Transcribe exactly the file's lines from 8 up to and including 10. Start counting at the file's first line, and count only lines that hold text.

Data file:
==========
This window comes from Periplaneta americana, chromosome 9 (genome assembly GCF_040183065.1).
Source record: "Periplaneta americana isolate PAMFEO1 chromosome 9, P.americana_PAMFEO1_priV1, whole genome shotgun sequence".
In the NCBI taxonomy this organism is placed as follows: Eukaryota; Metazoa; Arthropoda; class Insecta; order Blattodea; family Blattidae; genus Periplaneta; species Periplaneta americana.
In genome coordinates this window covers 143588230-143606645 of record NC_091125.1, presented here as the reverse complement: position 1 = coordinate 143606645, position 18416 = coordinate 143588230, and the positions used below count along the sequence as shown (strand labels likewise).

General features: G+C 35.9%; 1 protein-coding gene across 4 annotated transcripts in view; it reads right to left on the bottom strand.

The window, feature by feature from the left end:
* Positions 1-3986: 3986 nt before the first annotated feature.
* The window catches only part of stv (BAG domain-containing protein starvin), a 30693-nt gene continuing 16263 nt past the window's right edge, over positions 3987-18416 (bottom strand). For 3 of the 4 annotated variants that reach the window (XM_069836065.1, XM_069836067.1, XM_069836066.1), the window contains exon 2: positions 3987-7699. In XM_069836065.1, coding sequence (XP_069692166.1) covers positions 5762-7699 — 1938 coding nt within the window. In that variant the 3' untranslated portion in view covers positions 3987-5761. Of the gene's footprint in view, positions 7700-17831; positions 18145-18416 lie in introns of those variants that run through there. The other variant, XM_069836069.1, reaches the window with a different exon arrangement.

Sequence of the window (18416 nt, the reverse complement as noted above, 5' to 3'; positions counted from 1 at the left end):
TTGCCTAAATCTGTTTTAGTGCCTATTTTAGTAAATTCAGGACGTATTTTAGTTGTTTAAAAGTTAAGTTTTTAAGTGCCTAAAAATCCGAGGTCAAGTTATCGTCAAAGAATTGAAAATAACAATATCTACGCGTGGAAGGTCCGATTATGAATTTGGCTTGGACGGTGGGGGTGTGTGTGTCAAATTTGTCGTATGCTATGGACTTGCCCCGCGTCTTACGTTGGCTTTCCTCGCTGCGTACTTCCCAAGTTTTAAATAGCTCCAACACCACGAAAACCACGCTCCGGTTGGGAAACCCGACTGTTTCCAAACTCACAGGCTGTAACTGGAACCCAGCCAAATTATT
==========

* The window catches only part of stv (BAG domain-containing protein starvin), a 30693-nt gene continuing 16263 nt past the window's right edge, over positions 3987-18416 (bottom strand). For 3 of the 4 annotated variants that reach the window (XM_069836065.1, XM_069836067.1, XM_069836066.1), the window contains exon 2: positions 3987-7699. In XM_069836065.1, coding sequence (XP_069692166.1) covers positions 5762-7699 — 1938 coding nt within the window. In that variant the 3' untranslated portion in view covers positions 3987-5761. Of the gene's footprint in view, positions 7700-17831; positions 18145-18416 lie in introns of those variants that run through there. The other variant, XM_069836069.1, reaches the window with a different exon arrangement.

Sequence of the window (18416 nt, the reverse complement as noted above, 5' to 3'; positions counted from 1 at the left end):
TTGCCTAAATCTGTTTTAGTGCCTATTTTAGTAAATTCAGGACGTATTTTAGTTGTTTAAAAGTTAAGTTTTTAAGTGCCTAAAAATCCGAGGTCAAGTTATCGTCAAAGAATTGAAAATAACAATATCTACGCGTGGAAGGTCCGATTATGAATTTGGCTTGGACGGTGGGGGTGTGTGTGTCAAATTTGTCGTATGCTATGGACTTGCCCCGCGTCTTACGTTGGCTTTCCTCGCTGCGTACTTCCCAAGTTTTAAATAGCTCCAACACCACGAAAACCACGCTCCGGTTGGGAAACCCGACTGTTTCCAAACTCACAGGCTGTAACTGGAACCCAGCCAAATTATT